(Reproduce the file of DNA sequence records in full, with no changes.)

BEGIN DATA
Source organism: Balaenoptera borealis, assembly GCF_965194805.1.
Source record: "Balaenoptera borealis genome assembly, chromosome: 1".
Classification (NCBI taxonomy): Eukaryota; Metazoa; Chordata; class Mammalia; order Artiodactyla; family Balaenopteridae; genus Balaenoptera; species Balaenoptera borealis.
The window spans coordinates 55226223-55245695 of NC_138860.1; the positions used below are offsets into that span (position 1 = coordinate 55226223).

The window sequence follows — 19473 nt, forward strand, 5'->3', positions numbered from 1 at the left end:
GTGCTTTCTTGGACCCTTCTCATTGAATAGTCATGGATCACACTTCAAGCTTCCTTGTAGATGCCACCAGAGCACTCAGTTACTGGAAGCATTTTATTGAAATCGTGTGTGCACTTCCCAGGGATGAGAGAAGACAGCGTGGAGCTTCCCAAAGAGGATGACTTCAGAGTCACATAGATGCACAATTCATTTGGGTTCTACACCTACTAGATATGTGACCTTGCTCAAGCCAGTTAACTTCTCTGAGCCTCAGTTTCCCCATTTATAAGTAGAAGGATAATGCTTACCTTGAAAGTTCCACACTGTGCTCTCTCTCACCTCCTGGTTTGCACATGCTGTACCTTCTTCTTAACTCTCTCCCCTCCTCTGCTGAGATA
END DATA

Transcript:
Source organism: Balaenoptera borealis, assembly GCF_965194805.1.
Source record: "Balaenoptera borealis genome assembly, chromosome: 1".
Classification (NCBI taxonomy): Eukaryota; Metazoa; Chordata; class Mammalia; order Artiodactyla; family Balaenopteridae; genus Balaenoptera; species Balaenoptera borealis.
The window spans coordinates 55226223-55245695 of NC_138860.1; the positions used below are offsets into that span (position 1 = coordinate 55226223).

The window sequence follows — 19473 nt, forward strand, 5'->3', positions numbered from 1 at the left end:
GTGCTTTCTTGGACCCTTCTCATTGAATAGTCATGGATCACACTTCAAGCTTCCTTGTAGATGCCACCAGAGCACTCAGTTACTGGAAGCATTTTATTGAAATCGTGTGTGCACTTCCCAGGGATGAGAGAAGACAGCGTGGAGCTTCCCAAAGAGGATGACTTCAGAGTCACATAGATGCACAATTCATTTGGGTTCTACACCTACTAGATATGTGACCTTGCTCAAGCCAGTTAACTTCTCTGAGCCTCAGTTTCCCCATTTATAAGTAGAAGGATAATGCTTACCTTGAAAGTTCCACACTGTGCTCTCTCTCACCTCCTGGTTTGCACATGCTGTACCTTCTTCTTAACTCTCTCCCCTCCTCTGCTGAGATA